You know how the world comes at you like that?
You’re driving down some tree-lined street
with Vivaldi or Corelli
lilting their way from the radio.
The sun casting prisms on the leaves,
the leaves easy in their fall.
All questions have quieted.
You are convinced that even the asphalt is happy
to be what it is: solid, stoic, the backbone of a day.
Up ahead the next three lights are green,
you are passing the school yard at St. Paul’s
and all the kids in their blue and green uniforms
are bright angels, bearers of light.
There goes Stone Way Cleaners where they are steaming and pressing,
steaming and pressing just for you. The world is stuck
on go, proceed, avanti. No one could imagine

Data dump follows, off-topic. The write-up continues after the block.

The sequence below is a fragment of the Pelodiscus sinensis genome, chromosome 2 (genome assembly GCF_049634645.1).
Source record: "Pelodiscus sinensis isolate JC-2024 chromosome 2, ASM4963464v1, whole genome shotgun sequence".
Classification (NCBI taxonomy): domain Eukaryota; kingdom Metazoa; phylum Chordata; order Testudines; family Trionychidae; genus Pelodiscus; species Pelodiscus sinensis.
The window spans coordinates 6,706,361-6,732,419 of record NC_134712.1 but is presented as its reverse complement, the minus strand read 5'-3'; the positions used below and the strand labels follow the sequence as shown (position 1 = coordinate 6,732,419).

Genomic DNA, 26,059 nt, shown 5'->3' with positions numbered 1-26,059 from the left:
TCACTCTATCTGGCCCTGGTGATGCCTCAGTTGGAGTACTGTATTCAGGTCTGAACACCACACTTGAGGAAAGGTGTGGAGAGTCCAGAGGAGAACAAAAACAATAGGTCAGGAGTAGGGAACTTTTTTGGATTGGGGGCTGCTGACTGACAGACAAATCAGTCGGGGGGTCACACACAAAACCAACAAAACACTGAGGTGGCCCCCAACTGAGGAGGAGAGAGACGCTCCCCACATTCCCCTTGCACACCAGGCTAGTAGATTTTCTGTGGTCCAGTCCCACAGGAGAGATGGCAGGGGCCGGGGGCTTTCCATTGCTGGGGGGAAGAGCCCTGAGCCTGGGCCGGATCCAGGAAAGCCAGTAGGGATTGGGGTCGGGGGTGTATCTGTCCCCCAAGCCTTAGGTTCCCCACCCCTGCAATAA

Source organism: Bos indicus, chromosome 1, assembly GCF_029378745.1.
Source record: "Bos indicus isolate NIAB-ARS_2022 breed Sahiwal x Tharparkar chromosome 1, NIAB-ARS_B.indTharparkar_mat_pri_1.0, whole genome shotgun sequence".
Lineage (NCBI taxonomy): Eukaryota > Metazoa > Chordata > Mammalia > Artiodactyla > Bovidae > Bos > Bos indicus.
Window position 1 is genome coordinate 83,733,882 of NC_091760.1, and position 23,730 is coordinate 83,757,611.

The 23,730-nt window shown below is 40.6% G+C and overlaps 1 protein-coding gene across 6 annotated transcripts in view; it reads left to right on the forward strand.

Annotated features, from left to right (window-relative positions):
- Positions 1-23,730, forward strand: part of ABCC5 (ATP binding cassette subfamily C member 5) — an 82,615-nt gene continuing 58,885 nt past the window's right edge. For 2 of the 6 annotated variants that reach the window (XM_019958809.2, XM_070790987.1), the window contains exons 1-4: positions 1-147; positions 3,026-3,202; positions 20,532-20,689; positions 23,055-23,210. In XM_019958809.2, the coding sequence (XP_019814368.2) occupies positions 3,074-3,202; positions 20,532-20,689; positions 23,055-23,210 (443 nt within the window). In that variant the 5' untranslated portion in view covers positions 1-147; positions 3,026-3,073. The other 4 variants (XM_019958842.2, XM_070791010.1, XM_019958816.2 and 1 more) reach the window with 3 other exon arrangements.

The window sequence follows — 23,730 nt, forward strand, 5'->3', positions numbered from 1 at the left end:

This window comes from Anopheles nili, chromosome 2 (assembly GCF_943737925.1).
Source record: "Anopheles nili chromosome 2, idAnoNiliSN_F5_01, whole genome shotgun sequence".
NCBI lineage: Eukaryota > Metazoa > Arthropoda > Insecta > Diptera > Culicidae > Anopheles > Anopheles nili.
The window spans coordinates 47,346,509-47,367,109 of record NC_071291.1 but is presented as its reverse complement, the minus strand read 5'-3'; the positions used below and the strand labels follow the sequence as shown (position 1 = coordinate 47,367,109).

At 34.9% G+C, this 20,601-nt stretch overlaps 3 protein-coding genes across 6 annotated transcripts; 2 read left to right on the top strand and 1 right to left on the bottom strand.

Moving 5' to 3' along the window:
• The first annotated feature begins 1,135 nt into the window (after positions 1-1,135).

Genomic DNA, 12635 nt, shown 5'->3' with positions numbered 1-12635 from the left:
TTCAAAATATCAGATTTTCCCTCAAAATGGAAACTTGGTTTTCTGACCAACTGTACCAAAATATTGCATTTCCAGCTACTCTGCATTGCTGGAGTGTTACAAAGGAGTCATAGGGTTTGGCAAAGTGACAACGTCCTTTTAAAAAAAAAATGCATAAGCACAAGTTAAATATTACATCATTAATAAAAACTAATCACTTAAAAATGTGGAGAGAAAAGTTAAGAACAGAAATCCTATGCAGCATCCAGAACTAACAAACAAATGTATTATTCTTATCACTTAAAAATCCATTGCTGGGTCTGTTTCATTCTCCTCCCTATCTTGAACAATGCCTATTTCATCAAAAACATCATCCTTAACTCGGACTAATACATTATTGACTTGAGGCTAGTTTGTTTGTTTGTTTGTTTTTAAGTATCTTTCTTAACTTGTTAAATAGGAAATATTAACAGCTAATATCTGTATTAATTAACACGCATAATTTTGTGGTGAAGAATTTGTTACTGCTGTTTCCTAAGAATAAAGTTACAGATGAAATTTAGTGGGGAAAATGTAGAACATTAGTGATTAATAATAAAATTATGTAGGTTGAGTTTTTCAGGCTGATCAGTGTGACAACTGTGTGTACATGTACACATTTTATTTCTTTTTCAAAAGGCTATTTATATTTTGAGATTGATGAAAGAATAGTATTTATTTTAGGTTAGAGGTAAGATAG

how enlightened you’ve become
in the cabin of your car, on the rim of tears
with your velocity of awe, your clarity at the wheel,
your rapid rolling toward some small truth, on and on like that.
Tina Schumann’s poem “Autumn” originally appeared in Harpur Palate. Her manuscript As If (Parlor City Press) was awarded the Stephen Dunn Poetry Prize for 2010. Her work was a finalist in the 2011 National Poetry Series. She received the 2009 American Poet Prize from The American Poetry Journal and honorable mentions in The Atlantic Monthly 2008 Poetry Contest as well as the 2010 Crab Creek Review contest. She is a Pushcart nominee and holds an MFA from Pacific Lutheran University. Her poems have appeared in various publication including The American Poetry Journal, Ascent, Cimarron Review, PALABRA, PARABOLA, Poemeleon, Raven Chronicles and San Pedro River Review. She lives in Seattle.